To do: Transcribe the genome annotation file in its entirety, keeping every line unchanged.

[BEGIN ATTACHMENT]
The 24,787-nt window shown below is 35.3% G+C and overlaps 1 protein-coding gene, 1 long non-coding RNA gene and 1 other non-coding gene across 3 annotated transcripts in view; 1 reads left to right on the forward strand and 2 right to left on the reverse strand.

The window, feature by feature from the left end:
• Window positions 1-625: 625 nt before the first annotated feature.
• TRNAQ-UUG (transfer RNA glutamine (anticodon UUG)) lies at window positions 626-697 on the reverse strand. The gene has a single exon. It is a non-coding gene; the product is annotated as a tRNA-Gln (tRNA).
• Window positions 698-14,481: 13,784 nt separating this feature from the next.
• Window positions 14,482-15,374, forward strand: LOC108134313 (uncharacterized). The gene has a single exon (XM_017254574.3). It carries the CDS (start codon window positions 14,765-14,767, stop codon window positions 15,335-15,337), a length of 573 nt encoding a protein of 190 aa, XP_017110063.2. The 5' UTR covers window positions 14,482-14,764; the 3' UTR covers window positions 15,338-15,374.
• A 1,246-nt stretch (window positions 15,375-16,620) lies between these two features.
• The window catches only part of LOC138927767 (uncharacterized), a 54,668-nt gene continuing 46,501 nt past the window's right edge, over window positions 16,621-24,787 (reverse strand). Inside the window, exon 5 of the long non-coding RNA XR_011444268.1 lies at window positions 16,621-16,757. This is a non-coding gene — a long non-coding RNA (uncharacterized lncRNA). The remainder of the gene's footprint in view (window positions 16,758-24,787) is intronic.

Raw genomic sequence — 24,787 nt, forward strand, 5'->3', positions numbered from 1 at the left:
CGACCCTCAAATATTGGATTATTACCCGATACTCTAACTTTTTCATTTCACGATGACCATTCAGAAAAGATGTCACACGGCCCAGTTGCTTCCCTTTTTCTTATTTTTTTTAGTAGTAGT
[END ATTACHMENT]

The 24,787-nt window shown below is 35.3% G+C and overlaps 1 protein-coding gene, 1 long non-coding RNA gene and 1 other non-coding gene across 3 annotated transcripts in view; 1 reads left to right on the forward strand and 2 right to left on the reverse strand.

The window, feature by feature from the left end:
• Window positions 1-625: 625 nt before the first annotated feature.
• TRNAQ-UUG (transfer RNA glutamine (anticodon UUG)) lies at window positions 626-697 on the reverse strand. The gene has a single exon. It is a non-coding gene; the product is annotated as a tRNA-Gln (tRNA).
• Window positions 698-14,481: 13,784 nt separating this feature from the next.
• Window positions 14,482-15,374, forward strand: LOC108134313 (uncharacterized). The gene has a single exon (XM_017254574.3). It carries the CDS (start codon window positions 14,765-14,767, stop codon window positions 15,335-15,337), a length of 573 nt encoding a protein of 190 aa, XP_017110063.2. The 5' UTR covers window positions 14,482-14,764; the 3' UTR covers window positions 15,338-15,374.
• A 1,246-nt stretch (window positions 15,375-16,620) lies between these two features.
• The window catches only part of LOC138927767 (uncharacterized), a 54,668-nt gene continuing 46,501 nt past the window's right edge, over window positions 16,621-24,787 (reverse strand). Inside the window, exon 5 of the long non-coding RNA XR_011444268.1 lies at window positions 16,621-16,757. This is a non-coding gene — a long non-coding RNA (uncharacterized lncRNA). The remainder of the gene's footprint in view (window positions 16,758-24,787) is intronic.

Raw genomic sequence — 24,787 nt, forward strand, 5'->3', positions numbered from 1 at the left:
CGACCCTCAAATATTGGATTATTACCCGATACTCTAACTTTTTCATTTCACGATGACCATTCAGAAAAGATGTCACACGGCCCAGTTGCTTCCCTTTTTCTTATTTTTTTTAGTAGTAGT